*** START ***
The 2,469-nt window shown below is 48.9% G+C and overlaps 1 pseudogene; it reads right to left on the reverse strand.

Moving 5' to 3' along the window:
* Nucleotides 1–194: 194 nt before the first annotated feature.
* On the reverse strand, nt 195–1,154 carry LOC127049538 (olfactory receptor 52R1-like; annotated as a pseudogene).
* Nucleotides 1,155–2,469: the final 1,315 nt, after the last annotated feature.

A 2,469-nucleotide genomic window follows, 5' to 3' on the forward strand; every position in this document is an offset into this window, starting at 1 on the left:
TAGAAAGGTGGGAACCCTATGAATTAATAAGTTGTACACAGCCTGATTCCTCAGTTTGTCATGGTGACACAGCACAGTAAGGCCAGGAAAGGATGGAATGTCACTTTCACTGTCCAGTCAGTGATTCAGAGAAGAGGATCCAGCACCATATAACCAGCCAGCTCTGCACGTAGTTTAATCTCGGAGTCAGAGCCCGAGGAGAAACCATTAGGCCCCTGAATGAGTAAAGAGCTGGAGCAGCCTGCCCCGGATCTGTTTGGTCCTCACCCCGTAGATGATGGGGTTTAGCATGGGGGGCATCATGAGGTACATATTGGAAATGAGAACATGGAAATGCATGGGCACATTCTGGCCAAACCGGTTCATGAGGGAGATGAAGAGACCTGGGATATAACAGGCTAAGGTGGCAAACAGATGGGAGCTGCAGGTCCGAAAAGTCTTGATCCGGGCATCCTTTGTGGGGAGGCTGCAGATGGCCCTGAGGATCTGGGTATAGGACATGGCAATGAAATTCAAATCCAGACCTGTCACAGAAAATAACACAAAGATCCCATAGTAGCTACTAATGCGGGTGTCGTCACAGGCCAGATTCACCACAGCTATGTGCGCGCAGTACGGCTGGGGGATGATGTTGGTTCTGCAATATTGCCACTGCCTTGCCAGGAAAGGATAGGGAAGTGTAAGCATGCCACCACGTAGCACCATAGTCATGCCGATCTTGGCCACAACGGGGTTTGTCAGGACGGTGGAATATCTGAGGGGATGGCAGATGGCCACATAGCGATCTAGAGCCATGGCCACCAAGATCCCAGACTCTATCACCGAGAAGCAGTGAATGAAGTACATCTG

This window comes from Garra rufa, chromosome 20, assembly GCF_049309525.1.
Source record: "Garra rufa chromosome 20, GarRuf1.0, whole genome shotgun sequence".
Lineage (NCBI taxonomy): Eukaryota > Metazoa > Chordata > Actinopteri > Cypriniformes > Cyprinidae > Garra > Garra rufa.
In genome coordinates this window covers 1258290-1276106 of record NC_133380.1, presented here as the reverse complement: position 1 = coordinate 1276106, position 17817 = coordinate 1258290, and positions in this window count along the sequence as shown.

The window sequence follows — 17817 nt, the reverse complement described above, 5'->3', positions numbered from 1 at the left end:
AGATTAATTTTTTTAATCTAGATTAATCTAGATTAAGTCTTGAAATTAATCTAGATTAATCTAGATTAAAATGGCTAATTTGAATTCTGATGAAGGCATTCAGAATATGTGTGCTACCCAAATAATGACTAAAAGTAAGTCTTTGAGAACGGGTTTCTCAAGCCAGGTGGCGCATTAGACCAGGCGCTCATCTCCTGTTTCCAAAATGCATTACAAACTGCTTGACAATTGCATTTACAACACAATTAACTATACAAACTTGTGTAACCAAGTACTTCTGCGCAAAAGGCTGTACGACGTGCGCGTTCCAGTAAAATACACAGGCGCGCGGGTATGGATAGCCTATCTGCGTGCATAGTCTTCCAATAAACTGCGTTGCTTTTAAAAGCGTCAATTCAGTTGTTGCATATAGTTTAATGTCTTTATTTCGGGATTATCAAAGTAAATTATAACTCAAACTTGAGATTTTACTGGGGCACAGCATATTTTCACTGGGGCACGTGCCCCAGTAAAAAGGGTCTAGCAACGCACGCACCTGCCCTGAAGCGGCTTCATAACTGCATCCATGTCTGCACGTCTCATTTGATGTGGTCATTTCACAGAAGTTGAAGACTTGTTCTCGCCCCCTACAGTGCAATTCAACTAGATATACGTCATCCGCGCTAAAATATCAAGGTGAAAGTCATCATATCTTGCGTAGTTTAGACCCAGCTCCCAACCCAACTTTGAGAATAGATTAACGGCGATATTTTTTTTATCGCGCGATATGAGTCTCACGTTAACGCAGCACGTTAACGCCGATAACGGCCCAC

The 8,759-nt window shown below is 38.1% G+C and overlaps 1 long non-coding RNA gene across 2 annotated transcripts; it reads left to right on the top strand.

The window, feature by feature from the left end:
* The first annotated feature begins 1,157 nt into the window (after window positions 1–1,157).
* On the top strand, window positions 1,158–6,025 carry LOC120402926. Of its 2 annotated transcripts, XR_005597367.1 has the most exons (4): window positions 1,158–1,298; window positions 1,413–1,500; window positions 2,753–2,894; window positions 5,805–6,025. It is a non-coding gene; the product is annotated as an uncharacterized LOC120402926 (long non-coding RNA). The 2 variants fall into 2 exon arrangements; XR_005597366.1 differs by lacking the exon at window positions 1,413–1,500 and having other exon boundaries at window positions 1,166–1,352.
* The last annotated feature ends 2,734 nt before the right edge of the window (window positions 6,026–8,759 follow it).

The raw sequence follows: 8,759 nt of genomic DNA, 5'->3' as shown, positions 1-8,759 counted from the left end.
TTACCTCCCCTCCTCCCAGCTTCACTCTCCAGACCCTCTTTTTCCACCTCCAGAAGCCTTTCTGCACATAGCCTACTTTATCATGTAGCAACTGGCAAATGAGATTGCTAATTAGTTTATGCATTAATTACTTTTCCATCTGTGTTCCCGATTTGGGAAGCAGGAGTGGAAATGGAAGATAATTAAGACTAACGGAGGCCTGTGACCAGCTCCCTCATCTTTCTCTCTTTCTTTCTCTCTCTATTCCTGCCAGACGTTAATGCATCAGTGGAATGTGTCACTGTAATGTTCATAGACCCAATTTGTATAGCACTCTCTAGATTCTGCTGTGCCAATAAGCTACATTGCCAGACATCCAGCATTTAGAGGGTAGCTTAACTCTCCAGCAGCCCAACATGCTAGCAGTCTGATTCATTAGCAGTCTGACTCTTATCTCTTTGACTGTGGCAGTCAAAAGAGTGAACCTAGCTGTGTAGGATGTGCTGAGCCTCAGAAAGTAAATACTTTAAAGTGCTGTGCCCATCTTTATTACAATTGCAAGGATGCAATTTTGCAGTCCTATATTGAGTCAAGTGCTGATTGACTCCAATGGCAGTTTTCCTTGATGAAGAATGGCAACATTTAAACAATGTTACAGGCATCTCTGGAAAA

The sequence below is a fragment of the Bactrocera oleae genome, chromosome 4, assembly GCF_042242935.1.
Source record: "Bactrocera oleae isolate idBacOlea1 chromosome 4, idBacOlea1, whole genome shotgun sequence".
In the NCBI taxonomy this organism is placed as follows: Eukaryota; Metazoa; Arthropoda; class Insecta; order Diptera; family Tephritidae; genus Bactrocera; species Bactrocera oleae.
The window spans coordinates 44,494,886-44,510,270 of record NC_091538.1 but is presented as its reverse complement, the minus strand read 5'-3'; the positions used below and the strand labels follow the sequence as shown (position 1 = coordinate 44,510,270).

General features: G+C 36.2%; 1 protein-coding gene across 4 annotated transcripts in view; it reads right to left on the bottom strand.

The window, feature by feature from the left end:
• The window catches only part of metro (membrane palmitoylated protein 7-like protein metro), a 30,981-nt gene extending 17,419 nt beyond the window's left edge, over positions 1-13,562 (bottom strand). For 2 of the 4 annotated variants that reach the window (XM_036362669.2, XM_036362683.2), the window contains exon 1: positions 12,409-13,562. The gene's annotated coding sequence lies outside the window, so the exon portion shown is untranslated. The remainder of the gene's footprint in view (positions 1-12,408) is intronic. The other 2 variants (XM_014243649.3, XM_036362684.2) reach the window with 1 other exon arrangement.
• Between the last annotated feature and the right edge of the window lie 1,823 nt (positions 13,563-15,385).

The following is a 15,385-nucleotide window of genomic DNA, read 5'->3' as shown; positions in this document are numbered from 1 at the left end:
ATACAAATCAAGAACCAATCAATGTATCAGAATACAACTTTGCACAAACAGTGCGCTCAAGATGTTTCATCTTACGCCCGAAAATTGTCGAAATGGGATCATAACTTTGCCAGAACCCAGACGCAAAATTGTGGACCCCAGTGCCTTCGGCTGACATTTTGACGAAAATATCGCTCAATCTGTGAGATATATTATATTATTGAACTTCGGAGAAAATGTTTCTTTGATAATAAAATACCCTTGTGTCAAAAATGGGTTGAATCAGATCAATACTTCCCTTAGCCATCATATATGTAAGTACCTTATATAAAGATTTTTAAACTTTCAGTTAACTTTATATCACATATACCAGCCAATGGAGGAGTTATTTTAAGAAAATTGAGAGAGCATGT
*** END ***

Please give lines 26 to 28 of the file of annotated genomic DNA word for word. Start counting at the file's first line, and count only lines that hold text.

The window, feature by feature from the left end:
• The window catches only part of metro (membrane palmitoylated protein 7-like protein metro), a 30,981-nt gene extending 17,419 nt beyond the window's left edge, over positions 1-13,562 (bottom strand). For 2 of the 4 annotated variants that reach the window (XM_036362669.2, XM_036362683.2), the window contains exon 1: positions 12,409-13,562. The gene's annotated coding sequence lies outside the window, so the exon portion shown is untranslated. The remainder of the gene's footprint in view (positions 1-12,408) is intronic. The other 2 variants (XM_014243649.3, XM_036362684.2) reach the window with 1 other exon arrangement.
• Between the last annotated feature and the right edge of the window lie 1,823 nt (positions 13,563-15,385).